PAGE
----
Rangers and Celtic are hoping that the Home Office will grant them permits for foreign signings, with Thomas Madigage of South Africa wanting to go to Rangers, and Dariusz Dziekanowski wanting to sign for Celtic.

Lou Macari is the new manager of West Ham, and has told his players they have to toughen up if they want to win promotion.

Tony Agana and Brian Deane are featured as part of a feature called Dynamic Duos, inspired by the cinematic success of the Batman movie, which didn’t actually feature Robin.

This week’s Player Profile was Alan McCleary of Milwall. Disappointingly, they asked him football related question and not who is favourite band is.

The magazine ends with Bryan Robson using his column to declare that Manchester United’s signing of Mike Phelan and Neil Webb will be the best signings of the summer.

MAGAZINE ARCHIVE : INSIDE UNITED – APRIL 2009

Edwin Van Der Sar and Nemanja Vidic are the cover stars of Inside United, the cover stating it was the April 2008 edition when it was the April 2009 edition, as they discuss United’s recent run of 14 league games without conceding a goal.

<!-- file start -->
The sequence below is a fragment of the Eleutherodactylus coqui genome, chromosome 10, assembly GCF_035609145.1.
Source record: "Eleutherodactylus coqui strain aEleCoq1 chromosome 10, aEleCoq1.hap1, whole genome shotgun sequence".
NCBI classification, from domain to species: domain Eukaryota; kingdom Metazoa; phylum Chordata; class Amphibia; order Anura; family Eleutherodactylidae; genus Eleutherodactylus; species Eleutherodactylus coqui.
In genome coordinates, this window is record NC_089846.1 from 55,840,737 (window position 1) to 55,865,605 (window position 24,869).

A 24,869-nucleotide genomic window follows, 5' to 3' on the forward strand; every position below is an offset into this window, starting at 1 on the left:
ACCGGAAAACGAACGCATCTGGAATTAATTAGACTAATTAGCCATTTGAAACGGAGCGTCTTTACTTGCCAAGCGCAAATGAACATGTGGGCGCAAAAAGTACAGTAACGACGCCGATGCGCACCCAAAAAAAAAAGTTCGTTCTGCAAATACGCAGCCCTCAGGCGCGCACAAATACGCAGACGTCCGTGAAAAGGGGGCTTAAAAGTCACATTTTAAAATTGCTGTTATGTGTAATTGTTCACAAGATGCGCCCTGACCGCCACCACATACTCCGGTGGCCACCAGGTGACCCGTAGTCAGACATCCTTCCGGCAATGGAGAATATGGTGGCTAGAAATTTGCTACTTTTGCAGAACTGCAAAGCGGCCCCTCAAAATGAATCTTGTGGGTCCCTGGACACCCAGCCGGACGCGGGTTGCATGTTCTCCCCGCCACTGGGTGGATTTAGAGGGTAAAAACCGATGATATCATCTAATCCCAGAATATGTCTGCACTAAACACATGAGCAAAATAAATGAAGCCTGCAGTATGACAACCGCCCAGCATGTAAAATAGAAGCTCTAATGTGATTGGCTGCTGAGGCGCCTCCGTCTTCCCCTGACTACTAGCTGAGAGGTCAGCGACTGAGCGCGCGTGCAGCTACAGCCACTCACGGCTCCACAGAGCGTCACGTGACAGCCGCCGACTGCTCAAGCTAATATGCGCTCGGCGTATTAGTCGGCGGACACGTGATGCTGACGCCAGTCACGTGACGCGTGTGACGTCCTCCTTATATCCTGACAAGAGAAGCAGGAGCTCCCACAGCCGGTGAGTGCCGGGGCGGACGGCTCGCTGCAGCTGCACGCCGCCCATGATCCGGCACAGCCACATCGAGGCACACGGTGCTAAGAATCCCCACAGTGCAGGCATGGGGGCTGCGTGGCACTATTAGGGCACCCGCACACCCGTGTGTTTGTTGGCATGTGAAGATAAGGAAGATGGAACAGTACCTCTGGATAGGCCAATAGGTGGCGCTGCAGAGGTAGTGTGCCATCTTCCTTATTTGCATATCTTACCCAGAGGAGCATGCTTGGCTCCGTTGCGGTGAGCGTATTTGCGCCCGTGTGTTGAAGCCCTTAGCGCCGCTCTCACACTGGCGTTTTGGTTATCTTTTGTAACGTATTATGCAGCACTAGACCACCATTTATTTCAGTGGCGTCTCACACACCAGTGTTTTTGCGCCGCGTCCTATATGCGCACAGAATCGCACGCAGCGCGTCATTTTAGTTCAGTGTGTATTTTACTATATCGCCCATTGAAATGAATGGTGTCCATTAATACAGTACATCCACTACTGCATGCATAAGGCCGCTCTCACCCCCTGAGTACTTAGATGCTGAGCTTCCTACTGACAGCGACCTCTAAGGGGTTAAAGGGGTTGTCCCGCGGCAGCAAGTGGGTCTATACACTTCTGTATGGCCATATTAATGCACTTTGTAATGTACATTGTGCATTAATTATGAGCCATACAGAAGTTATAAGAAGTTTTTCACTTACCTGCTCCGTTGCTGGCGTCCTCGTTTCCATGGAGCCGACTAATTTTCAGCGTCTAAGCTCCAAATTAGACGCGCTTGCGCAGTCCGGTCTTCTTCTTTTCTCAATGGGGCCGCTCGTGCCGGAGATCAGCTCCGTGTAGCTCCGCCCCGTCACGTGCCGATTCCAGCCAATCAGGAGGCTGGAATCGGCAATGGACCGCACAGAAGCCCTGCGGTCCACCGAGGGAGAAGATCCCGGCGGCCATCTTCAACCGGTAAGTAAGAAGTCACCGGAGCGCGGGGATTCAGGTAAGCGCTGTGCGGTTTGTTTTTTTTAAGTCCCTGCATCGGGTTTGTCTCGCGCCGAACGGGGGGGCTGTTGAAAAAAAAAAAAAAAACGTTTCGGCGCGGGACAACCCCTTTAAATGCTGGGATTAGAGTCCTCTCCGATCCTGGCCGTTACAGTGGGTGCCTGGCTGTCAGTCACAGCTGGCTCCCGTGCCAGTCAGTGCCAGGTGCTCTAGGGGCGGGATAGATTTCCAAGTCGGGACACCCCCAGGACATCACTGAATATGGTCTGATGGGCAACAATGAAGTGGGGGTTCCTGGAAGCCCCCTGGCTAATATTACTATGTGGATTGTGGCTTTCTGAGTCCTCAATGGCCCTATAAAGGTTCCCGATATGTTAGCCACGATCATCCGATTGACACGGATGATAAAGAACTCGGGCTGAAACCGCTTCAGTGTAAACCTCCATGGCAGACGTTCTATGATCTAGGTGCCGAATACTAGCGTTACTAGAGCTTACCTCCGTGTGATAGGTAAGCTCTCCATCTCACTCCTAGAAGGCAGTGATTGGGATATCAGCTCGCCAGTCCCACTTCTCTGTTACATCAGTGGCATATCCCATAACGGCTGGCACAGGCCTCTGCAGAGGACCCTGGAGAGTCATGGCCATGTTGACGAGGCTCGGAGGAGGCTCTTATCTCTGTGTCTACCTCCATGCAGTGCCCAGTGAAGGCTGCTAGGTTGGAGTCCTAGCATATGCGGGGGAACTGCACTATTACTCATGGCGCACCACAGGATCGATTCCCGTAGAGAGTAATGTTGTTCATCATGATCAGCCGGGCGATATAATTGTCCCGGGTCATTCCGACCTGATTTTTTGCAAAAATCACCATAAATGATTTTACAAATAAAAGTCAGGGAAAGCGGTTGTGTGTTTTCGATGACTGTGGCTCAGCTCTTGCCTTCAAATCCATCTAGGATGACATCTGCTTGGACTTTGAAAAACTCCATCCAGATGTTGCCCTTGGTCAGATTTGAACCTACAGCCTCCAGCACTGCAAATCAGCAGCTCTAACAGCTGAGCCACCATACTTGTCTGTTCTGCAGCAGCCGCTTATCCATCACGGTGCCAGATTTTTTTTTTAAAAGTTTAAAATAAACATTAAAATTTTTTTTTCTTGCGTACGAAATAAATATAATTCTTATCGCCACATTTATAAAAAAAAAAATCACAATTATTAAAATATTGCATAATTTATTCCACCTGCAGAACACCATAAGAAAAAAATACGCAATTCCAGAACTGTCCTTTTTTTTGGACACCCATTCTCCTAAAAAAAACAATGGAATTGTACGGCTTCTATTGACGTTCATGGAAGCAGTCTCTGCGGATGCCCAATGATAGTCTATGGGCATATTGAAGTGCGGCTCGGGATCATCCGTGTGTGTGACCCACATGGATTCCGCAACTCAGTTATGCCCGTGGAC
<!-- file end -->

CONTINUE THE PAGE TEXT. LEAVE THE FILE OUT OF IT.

Sir Alex Ferguson takes questions from supporters, revealing that if he could sign a player from United’s past to play in the current team, it would be Bryan Robson.

With the title run-in coming up, Inside United looks at the key games in March and April of the contenders, which includes Aston Villa, sitting on the periphery of the title race.

Patrice Evra spills the beans on his team-mates, declaring that Thomasz Kuzczak is now the worst dressed player at the club following the departure of Louis Saha.

Every advantage counts in a title race, and this edition features an interview with United’s Strength and Conditioning Coach Mike Clegg.

Cover stars Vidic and Van Der Sar get a five page feature, which is then followed by a six page feature on the run of clean sheets, with analysis from various former United players.

United have recently signed two Serbian players, Adam Ljajic and Zoran Tosic, and Inside United dedicates four pages to why they will both be a success at Old Trafford.

There is a focus on United’s Reserves, interviewing fans who travel to the games to see why it appeals to them.

Talking of Reserves, there is a profile of 17 year old Reece Brown, hoping to emulate his older brother Wes.

The magazine ends with Tim Burgess of The Charlatans talking about his love of United and his United memories.

MANCHESTER UNITED 0-2 BURNLEY 22.1.2020